ERROR in file unif01.c   on line  1233

unif01_CreateExternGenBits:   only 1 such generator can be in use

when playing at the REPL, and this exits Julia. Looking for “thread” or “parallel” in the doc didn’t bring useful results…

julia> RNGTest.bigcrushTestU01(RNGTest.wrap(rng, UInt64), "LehmerRNG")

========= Summary results of BigCrush =========

 Version:          TestU01 1.2.3
 Generator:        LehmerRNG
 Number of statistics:  160
 Total CPU time:   02:13:44.93

 All tests were passed

12h was a bit pessimistic :stuck_out_tongue:


Oh cool! That’s good news both for the duration of the tests and for the result itself :slight_smile:
I took the “12h” from the README of RNGTest (and I can’t remember how long it took for me when I used it 5y ago), this clearly needs updating!

Note that the BigCrush test battery takes about twelve hours on a normal computer.

In the testU01 docs, I now found they expect like 8h. But clearly, you must have a beefy machine!
Thanks again.

It’s a i9-9900K with some decent overclocking so its single core performance should be pretty good.


Just a thought: If i look at https://semver.org/ i get “MINOR version when you add functionality in a backwards compatible manner” - so at least i would expect backward compatible RNG, in all 1.x releases. That would mean: You get bitexact with the same intialization the same stream of output for a PNG in Base.

See https://docs.julialang.org/en/v1/stdlib/Random/#Reproducibility-1


It’s nice that it’s openly published in the documentation, however people tend to remember common concepts better than exceptions: So if julia is semver everywhere, why not here?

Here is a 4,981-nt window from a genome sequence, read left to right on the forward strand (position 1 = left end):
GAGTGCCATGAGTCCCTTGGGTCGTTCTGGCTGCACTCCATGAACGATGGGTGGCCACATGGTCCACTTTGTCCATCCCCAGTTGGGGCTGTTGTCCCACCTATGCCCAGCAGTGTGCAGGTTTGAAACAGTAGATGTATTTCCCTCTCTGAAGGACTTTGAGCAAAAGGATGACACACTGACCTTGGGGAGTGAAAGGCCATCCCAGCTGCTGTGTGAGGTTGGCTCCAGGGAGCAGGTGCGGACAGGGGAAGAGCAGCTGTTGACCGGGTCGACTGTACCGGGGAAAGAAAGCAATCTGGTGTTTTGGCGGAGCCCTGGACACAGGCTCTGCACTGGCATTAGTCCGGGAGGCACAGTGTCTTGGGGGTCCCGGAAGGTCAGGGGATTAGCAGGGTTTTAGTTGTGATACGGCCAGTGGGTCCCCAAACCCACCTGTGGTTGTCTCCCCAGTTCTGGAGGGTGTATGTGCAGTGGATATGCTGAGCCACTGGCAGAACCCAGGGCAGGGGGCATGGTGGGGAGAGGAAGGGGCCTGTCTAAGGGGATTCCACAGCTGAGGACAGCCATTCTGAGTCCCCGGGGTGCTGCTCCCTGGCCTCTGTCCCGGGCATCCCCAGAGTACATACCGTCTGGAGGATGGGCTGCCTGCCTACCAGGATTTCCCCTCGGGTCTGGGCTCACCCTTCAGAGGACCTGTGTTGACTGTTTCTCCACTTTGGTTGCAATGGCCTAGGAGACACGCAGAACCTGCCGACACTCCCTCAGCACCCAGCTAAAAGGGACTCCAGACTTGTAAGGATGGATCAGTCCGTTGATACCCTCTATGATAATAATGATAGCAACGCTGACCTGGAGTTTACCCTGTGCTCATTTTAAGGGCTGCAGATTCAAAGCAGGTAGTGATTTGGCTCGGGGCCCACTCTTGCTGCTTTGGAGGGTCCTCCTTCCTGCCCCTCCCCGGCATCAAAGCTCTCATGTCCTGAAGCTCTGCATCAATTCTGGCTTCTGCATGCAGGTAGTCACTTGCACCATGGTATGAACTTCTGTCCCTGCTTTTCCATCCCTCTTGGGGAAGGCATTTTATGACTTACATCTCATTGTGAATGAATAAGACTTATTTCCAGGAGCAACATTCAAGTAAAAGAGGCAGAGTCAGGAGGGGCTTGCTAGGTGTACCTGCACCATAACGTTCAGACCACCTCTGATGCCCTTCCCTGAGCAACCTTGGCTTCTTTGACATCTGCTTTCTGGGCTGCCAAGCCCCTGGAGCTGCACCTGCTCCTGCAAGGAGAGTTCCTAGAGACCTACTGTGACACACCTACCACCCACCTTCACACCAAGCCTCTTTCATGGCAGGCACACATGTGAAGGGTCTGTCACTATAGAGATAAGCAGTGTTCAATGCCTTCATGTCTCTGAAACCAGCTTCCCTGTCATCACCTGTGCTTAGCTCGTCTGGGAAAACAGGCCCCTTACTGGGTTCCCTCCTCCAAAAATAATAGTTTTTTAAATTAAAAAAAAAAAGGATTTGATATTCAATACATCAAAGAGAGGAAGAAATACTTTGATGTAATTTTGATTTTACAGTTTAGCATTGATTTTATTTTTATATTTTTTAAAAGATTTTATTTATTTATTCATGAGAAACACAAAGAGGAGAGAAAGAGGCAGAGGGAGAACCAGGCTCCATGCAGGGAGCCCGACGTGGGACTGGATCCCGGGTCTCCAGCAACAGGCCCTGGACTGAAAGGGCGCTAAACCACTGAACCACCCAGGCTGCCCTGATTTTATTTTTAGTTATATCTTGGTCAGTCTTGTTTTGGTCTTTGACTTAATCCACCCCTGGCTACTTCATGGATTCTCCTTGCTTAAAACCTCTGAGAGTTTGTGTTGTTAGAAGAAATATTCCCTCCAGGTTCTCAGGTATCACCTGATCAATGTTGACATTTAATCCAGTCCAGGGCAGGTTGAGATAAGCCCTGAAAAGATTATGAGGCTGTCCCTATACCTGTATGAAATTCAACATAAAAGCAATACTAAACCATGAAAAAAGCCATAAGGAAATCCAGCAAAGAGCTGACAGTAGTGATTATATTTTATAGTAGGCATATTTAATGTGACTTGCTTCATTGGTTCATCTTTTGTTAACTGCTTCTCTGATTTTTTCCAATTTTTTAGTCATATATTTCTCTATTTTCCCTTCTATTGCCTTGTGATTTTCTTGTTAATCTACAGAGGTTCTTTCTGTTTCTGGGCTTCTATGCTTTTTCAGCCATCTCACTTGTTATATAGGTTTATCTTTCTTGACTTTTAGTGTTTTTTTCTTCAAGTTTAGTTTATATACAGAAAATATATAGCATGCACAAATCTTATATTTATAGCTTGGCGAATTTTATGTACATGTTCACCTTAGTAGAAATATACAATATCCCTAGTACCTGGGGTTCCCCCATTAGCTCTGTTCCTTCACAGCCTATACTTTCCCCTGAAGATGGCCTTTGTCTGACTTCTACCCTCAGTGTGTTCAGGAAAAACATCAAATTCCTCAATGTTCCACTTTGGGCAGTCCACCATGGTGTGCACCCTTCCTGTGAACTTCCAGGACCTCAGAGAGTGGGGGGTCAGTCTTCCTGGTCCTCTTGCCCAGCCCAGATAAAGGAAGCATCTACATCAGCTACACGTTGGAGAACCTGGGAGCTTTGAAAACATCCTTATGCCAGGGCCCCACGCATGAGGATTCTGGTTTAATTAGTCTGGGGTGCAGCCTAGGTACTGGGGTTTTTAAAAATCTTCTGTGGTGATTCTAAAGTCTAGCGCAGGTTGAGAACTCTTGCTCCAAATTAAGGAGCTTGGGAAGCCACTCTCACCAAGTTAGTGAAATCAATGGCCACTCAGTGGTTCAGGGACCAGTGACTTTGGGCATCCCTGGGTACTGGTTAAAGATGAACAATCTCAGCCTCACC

You can look at https://github.com/JuliaLang/julia/pull/33350 which provides itself more links, in particular https://numpy.org/neps/nep-0019-rng-policy.html. At this point it’s very unlikely that we will change this policy, so the only productive thing one can do about it is probably updating the documentation if one doesn’t find it clear and/or convincing enough.

It is here as well. The general term “backwards compatible” is on its own under-specified and it is up to individual projects to define it. This is done by documenting what is considered the public API and what the guarantees the API provide (which is exactly what the text in the linked section does).


You should read semver.org more closely.

Software using Semantic Versioning MUST declare a public API.

Minor version Y (x.Y.z | x > 0) MUST be incremented if new, backwards compatible functionality is introduced to the public API.

Major version X (X.y.z | X > 0) MUST be incremented if any backwards incompatible changes are introduced to the public API.

Since Julia defines reproducible random numbers as outside its public API, it is not required to increment the major version for such changes. Julia “is semver” here just like it is elsewhere; semver doesn’t make requirements about stuff outside the declared public api.